Pleasant Valley Sunday
|"Pleasant Valley Sunday"|
US single cover
|Single by The Monkees|
|from the album Pisces, Aquarius, Capricorn & Jones Ltd.|
|Released||July 10, 1967|
|Recorded||10 & 11 June 1967|
|Studio||RCA Victor Studios|
|Label||Colgems No. 1007|
|The Monkees singles chronology|
"Pleasant Valley Sunday" is a song by Gerry Goffin and Carole King, most famous for the version recorded by the Monkees in 1967. Goffin's and King's inspiration for the name was a street named Pleasant Valley Way, in West Orange, New Jersey where they were living at the time. The road follows a valley through several communities among the Watchung Mountains. The lyrics were a social commentary on status symbols, creature comforts, life in suburbia and "keeping up with the Joneses". It became one of the Monkees' most successful singles.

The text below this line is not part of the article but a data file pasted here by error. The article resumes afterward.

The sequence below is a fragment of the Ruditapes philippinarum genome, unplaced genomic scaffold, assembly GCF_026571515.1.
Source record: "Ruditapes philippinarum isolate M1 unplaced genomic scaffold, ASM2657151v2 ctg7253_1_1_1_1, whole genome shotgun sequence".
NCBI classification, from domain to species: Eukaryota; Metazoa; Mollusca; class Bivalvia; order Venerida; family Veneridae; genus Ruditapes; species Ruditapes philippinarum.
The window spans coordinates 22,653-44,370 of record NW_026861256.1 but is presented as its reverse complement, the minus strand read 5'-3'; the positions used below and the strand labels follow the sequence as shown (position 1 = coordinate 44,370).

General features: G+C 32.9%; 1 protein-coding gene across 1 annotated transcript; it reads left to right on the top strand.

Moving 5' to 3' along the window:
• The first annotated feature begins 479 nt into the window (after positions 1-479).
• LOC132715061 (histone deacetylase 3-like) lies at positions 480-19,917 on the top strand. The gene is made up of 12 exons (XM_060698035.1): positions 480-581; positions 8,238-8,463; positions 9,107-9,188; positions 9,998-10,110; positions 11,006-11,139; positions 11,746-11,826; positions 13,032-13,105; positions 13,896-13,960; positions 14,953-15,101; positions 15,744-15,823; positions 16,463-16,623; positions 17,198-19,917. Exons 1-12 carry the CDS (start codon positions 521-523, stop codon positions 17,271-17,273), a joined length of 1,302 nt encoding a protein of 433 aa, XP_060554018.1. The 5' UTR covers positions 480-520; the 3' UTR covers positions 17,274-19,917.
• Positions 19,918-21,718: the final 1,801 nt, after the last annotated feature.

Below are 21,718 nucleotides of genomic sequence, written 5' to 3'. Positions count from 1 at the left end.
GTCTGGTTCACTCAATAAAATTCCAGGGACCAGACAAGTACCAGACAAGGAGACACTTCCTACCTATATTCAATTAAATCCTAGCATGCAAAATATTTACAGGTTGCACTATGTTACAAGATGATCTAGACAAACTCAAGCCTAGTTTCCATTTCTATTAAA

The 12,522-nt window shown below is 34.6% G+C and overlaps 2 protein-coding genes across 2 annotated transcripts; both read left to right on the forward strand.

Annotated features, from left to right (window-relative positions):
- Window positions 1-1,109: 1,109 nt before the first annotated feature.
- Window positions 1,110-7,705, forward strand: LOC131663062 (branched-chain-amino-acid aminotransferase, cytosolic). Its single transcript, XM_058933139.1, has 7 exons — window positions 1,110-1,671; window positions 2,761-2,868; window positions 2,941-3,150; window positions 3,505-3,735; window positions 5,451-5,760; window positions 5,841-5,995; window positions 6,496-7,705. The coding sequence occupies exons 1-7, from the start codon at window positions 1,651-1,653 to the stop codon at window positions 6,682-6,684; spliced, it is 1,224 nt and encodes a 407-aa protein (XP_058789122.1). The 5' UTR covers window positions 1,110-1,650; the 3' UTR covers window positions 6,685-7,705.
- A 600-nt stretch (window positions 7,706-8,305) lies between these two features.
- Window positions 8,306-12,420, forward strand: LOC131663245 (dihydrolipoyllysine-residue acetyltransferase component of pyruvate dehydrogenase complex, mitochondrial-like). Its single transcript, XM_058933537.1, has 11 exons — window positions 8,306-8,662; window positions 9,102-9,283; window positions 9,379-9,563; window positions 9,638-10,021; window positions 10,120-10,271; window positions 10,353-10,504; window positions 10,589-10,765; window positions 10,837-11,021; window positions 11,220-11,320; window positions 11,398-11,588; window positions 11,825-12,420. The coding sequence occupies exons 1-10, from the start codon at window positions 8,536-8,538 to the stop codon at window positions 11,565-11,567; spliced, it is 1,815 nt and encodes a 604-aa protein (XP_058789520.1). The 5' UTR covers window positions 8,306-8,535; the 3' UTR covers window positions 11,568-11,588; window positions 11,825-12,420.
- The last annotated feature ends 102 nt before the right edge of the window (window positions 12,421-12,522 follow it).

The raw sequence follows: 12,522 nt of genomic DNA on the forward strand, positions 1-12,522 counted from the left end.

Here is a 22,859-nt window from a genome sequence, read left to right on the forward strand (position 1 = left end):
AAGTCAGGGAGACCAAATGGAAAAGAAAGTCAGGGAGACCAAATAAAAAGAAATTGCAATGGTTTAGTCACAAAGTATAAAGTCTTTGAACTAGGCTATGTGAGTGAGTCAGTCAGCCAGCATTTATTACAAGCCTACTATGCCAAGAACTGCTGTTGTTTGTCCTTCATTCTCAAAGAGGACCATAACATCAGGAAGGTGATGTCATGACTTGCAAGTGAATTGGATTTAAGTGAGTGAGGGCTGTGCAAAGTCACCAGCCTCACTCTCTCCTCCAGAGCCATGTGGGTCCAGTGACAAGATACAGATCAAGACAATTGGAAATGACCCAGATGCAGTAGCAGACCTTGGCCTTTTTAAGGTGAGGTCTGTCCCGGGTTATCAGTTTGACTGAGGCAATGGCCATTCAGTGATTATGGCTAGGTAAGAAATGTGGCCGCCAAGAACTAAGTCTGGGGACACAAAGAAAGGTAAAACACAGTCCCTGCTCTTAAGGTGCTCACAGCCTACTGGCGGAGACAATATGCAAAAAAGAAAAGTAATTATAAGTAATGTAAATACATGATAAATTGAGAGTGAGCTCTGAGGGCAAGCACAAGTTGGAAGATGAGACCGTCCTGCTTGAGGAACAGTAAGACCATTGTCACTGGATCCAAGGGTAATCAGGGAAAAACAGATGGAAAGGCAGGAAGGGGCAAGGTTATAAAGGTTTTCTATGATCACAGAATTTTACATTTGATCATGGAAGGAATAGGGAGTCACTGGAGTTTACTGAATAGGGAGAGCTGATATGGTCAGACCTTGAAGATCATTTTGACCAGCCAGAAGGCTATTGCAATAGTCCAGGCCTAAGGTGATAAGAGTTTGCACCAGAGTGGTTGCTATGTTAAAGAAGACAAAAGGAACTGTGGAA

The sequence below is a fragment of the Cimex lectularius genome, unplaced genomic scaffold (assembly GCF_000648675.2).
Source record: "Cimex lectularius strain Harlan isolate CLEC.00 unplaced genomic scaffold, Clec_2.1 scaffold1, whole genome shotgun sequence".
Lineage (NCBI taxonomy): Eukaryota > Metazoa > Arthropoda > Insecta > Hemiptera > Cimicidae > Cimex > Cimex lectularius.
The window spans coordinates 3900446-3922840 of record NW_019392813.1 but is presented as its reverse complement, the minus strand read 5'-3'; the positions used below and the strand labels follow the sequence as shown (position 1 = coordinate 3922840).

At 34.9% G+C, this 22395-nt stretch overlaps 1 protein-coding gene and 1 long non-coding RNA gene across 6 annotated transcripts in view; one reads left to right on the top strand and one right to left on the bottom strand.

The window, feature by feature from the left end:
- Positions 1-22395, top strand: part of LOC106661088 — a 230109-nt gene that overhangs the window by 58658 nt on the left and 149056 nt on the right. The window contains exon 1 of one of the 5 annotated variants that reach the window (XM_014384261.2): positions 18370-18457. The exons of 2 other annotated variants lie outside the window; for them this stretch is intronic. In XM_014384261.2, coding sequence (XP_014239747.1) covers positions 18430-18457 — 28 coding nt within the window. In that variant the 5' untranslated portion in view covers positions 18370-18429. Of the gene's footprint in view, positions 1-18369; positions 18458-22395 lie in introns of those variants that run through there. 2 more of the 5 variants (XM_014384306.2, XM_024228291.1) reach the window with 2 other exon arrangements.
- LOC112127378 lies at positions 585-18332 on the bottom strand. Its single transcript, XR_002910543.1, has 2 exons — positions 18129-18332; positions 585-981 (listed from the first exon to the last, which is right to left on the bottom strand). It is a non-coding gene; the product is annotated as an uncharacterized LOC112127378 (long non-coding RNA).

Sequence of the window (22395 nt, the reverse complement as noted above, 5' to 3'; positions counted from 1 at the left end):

Chip Douglas, producer of the Monkees' music during 1967, also played bass guitar on some of their recordings. (This freed up Peter Tork to play keyboards.) He showed lead guitarist Michael Nesmith the lead riff used throughout the song. Nesmith doubletracked the lead guitar riff, while Peter Tork and Davy Jones added piano and maraca parts. "Fast" Eddie Hoh, a session musician, played drums. Micky Dolenz sang lead vocals, and was the only member of The Monkees who did not play an instrument on the track.
For an ending, Douglas and engineer Hank Cicalo decided to "keep pushing everything up", adding more and more reverberation and echo until the sound of the music became unrecognizable, before fading out the recording. Separate mono and stereo versions were mixed for single and album records.